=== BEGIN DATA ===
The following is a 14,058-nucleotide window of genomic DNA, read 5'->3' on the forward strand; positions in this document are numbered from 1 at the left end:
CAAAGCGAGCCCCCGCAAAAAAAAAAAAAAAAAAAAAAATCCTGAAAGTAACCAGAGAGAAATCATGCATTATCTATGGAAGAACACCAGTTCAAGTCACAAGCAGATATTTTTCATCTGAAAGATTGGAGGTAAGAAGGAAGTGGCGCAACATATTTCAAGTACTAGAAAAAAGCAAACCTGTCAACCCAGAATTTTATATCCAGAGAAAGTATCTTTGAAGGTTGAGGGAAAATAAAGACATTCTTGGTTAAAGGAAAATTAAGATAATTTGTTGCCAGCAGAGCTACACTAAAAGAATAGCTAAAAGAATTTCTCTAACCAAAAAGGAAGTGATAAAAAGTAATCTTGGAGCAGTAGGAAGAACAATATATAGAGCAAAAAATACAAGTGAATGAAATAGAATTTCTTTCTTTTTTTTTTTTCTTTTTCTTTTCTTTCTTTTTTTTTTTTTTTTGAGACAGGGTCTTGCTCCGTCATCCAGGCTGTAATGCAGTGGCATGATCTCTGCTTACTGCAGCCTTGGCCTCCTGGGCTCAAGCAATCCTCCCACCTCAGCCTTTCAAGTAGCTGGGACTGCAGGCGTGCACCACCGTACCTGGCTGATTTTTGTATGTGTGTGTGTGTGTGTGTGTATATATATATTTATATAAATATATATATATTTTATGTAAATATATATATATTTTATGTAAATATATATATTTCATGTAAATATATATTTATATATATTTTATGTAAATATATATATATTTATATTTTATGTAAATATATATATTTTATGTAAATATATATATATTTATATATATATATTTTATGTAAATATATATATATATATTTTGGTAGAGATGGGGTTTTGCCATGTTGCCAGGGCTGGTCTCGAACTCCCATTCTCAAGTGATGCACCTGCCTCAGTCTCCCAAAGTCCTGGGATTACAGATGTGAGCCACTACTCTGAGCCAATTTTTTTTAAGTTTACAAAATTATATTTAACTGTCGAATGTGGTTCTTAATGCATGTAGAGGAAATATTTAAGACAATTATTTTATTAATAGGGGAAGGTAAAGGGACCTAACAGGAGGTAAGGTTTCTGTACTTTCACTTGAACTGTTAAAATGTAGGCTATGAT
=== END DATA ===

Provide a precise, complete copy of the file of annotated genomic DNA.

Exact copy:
The following is a 14,058-nucleotide window of genomic DNA, read 5'->3' on the forward strand; positions in this document are numbered from 1 at the left end:
CAAAGCGAGCCCCCGCAAAAAAAAAAAAAAAAAAAAAAATCCTGAAAGTAACCAGAGAGAAATCATGCATTATCTATGGAAGAACACCAGTTCAAGTCACAAGCAGATATTTTTCATCTGAAAGATTGGAGGTAAGAAGGAAGTGGCGCAACATATTTCAAGTACTAGAAAAAAGCAAACCTGTCAACCCAGAATTTTATATCCAGAGAAAGTATCTTTGAAGGTTGAGGGAAAATAAAGACATTCTTGGTTAAAGGAAAATTAAGATAATTTGTTGCCAGCAGAGCTACACTAAAAGAATAGCTAAAAGAATTTCTCTAACCAAAAAGGAAGTGATAAAAAGTAATCTTGGAGCAGTAGGAAGAACAATATATAGAGCAAAAAATACAAGTGAATGAAATAGAATTTCTTTCTTTTTTTTTTTTCTTTTTCTTTTCTTTCTTTTTTTTTTTTTTTTGAGACAGGGTCTTGCTCCGTCATCCAGGCTGTAATGCAGTGGCATGATCTCTGCTTACTGCAGCCTTGGCCTCCTGGGCTCAAGCAATCCTCCCACCTCAGCCTTTCAAGTAGCTGGGACTGCAGGCGTGCACCACCGTACCTGGCTGATTTTTGTATGTGTGTGTGTGTGTGTGTGTATATATATATTTATATAAATATATATATATTTTATGTAAATATATATATATTTTATGTAAATATATATATTTCATGTAAATATATATTTATATATATTTTATGTAAATATATATATATTTATATTTTATGTAAATATATATATTTTATGTAAATATATATATATTTATATATATATATTTTATGTAAATATATATATATATATTTTGGTAGAGATGGGGTTTTGCCATGTTGCCAGGGCTGGTCTCGAACTCCCATTCTCAAGTGATGCACCTGCCTCAGTCTCCCAAAGTCCTGGGATTACAGATGTGAGCCACTACTCTGAGCCAATTTTTTTTAAGTTTACAAAATTATATTTAACTGTCGAATGTGGTTCTTAATGCATGTAGAGGAAATATTTAAGACAATTATTTTATTAATAGGGGAAGGTAAAGGGACCTAACAGGAGGTAAGGTTTCTGTACTTTCACTTGAACTGTTAAAATGTAGGCTATGAT